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Feb. 2, 2009, 10:28 a.m.

Lab Book Club: How responsive to economic stimuli are journalists?

[Here’s Zach’s review of Chapter 1 of this month’s Nieman Journalism Lab Book Club selection. For more info, check here. —Ed.]

Economists aren’t afraid to ask questions like, “Would the First Amendment pass a cost-benefit test?” Worse, they are willing to claim that the answer isn’t obvious.

But infuriating as they may be, economists are often a necessary foil to conventional wisdom, ingrained assumptions, and institutions that have too long relied on rigid dogma. That’s why we’re reading All the News That’s Fit to Sell, by James T. Hamilton, an economist and political scientist at Duke, who poses that question about our Constitution’s most important sentence toward the end of his first chapter. He’s approaching the news business from a perspective that would be considered heretical in most newsrooms. If you asked a reporter — or, worse, an editor — what factors affect coverage in her newsroom, she might rattle off the trusty who, what, where, when, and why. Hamilton agrees that five W’s determine what does and doesn’t become news, but he says they are:

1. Who cares about a particular piece of information?

2. What are they willing to pay to find it, or what are others willing to pay to reach them?

3. Where can media outlets or advertisers reach these people?

4. When is it profitable to provide the information?

5. Why is this profitable?

From those questions flow a host of assumptions about what sort of information is provided to the public, with media companies favoring news that is either cheaper to produce or for which readers and/or advertisers are willing to pay more money. If that sounds obvious, then you’re ready to take Hamilton’s logic to more interesting conclusions such as: Reporters are more likely to produce reaction stories than move on to a fresh topic because follow-ups are “cheaper to write” — that is, they require less of a reporter’s resources — than tackling something new.

What I constantly wondered in reading this chapter was the extent to which Hamilton’s “economic theories of news” apply to the web, where supply-and-demand curves often appear out of whack. Does any of this hold up in an economy based on giving away the news for free? Hamilton makes an important point when he observes that readers “pay” for news on the Internet with their time, which is just as scarce a resource as money. And in that case, economic theory should still apply. If that’s true, then Hamilton has a number of provocative observations that I found to cut against the grain of most thinking about new media:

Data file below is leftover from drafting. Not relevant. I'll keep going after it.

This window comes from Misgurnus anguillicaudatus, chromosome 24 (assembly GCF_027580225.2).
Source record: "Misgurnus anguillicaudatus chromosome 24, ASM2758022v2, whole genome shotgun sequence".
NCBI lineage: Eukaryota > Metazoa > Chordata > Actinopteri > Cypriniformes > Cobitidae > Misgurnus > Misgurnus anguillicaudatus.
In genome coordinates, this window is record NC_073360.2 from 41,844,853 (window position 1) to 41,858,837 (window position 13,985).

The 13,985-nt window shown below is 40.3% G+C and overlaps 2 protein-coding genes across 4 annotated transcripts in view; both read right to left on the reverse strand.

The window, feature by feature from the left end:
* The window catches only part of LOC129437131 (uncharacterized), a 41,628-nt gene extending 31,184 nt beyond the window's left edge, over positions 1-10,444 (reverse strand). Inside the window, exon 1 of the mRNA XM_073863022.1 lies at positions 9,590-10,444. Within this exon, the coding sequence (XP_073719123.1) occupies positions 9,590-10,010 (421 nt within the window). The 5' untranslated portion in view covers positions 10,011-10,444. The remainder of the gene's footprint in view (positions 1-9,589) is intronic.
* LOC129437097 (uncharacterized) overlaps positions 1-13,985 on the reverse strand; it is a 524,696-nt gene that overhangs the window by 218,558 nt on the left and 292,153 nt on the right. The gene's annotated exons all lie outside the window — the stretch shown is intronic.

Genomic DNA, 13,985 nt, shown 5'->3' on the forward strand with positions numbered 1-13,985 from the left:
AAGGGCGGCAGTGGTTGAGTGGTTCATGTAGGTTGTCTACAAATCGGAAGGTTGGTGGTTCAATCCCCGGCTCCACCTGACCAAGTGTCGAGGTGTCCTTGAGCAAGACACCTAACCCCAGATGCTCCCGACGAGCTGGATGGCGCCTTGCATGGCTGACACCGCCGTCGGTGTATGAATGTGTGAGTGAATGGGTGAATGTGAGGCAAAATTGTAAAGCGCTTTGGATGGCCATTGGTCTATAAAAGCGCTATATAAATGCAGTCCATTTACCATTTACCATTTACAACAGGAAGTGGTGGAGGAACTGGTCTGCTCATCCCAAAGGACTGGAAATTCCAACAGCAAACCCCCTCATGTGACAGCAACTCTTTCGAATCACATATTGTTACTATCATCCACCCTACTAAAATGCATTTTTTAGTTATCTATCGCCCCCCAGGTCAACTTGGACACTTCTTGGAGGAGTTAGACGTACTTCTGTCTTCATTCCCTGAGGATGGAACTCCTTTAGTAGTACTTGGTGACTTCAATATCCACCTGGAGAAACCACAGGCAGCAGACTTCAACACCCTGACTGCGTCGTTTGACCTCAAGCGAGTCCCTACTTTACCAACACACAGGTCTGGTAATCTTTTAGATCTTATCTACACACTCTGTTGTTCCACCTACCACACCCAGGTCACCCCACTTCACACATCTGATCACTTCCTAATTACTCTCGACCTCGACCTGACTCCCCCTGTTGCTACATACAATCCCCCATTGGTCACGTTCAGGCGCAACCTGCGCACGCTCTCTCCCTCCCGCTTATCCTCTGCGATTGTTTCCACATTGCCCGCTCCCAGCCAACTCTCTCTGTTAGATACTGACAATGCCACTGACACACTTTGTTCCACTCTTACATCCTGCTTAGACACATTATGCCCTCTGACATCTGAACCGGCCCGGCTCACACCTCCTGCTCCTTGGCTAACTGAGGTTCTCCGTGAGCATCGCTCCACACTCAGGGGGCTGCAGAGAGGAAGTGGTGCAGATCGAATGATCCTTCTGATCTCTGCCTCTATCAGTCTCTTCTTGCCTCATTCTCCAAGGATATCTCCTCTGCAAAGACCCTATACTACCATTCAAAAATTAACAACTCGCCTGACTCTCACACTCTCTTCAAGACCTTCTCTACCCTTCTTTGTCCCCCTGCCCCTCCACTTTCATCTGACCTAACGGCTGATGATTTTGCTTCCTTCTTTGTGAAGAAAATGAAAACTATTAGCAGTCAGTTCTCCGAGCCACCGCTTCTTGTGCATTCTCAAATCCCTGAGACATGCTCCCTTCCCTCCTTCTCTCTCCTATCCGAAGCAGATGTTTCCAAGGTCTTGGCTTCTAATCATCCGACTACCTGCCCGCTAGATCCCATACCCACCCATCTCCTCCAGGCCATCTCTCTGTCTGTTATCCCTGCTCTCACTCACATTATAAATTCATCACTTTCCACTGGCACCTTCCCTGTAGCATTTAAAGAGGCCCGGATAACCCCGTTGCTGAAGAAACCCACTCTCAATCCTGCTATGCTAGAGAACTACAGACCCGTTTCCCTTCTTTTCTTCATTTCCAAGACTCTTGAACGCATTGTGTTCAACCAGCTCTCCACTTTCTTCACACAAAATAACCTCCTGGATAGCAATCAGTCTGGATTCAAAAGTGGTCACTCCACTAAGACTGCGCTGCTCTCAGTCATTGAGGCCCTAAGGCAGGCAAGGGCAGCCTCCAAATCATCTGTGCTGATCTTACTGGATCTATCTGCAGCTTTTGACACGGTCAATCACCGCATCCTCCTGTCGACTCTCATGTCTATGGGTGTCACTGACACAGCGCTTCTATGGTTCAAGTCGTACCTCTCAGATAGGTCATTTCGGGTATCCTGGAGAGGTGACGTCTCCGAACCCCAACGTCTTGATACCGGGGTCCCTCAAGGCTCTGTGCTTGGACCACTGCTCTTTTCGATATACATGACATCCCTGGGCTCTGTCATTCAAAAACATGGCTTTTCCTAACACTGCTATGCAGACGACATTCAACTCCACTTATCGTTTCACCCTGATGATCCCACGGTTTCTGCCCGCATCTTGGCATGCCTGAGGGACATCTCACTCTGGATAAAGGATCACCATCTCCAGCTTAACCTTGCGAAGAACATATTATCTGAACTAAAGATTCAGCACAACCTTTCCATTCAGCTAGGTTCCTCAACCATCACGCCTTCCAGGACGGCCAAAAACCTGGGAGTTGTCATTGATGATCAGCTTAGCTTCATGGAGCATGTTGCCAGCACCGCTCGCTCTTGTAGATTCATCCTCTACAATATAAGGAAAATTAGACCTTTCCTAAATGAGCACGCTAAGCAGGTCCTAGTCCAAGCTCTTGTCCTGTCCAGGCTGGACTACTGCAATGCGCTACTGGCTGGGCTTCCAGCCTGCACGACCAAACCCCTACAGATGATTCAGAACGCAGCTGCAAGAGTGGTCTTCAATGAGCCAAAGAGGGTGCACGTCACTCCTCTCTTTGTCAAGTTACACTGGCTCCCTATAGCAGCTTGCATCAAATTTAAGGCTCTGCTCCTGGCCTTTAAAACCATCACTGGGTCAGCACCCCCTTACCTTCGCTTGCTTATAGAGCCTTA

— The low entry costs of the web are typically said to enable a wider variety of topics than traditional media, thus improving the quality of journalism available to readers. But Hamilton attempts to show how “an increase in the number of competitors may increase diversity but may decrease quality” as they all engage in a “race to the bottom” for limited profits. When the cost of entry to become a news organization is higher, there’s a greater incentive to carve out a unique and profitable niche. But as the number of competitors grows, everyone (who’s interested in profits) may have no choice but to focus on the cheapest types of news.

— The web’s unlimited capacity is also supposed to offer a salon of competing viewpoints that don’t receive due space in print or on television. But Hamilton warns that “as the number of journalists covering a story grows, an individual reporter may be more likely to simply go with the angle and events developed by previous reporters,” leading to group-think. He even makes a compelling, if troubling, case for how a monopoly could “lead to more diverse news products” than a competitive marketplace for news. [Felix Oberholzer-Gee at Harvard Business School has done some similarly counterintuitive work arguing that format diversity in local radio markets actually increases as the number of owners in a market decreases. —Ed.]

Hamilton doesn’t address either of those points specifically to news on the Internet, but that’s where I’d like to take them. Is there reason to fear that an unlimited marketplace of competing news organizations on the web could actually hurt the quality of journalism that’s produced?

The Wall Street Journal published a piece by Chris Anderson, the editor of Wired, on Saturday that serves as a nice supplementary reading to the first chapter of Hamilton’s book. It’s called “The Economics of Giving It Away” and explores some of the themes in Anderson’s much-anticipated book, due this summer, on the strange and often elusive business models that surround innovation on the Internet. Fortunately for us, the Journal’s subscription-based website has decided to give this article away.

POSTED     Feb. 2, 2009, 10:28 a.m.
PART OF A SERIES     Lab Book Club: Jay Hamilton
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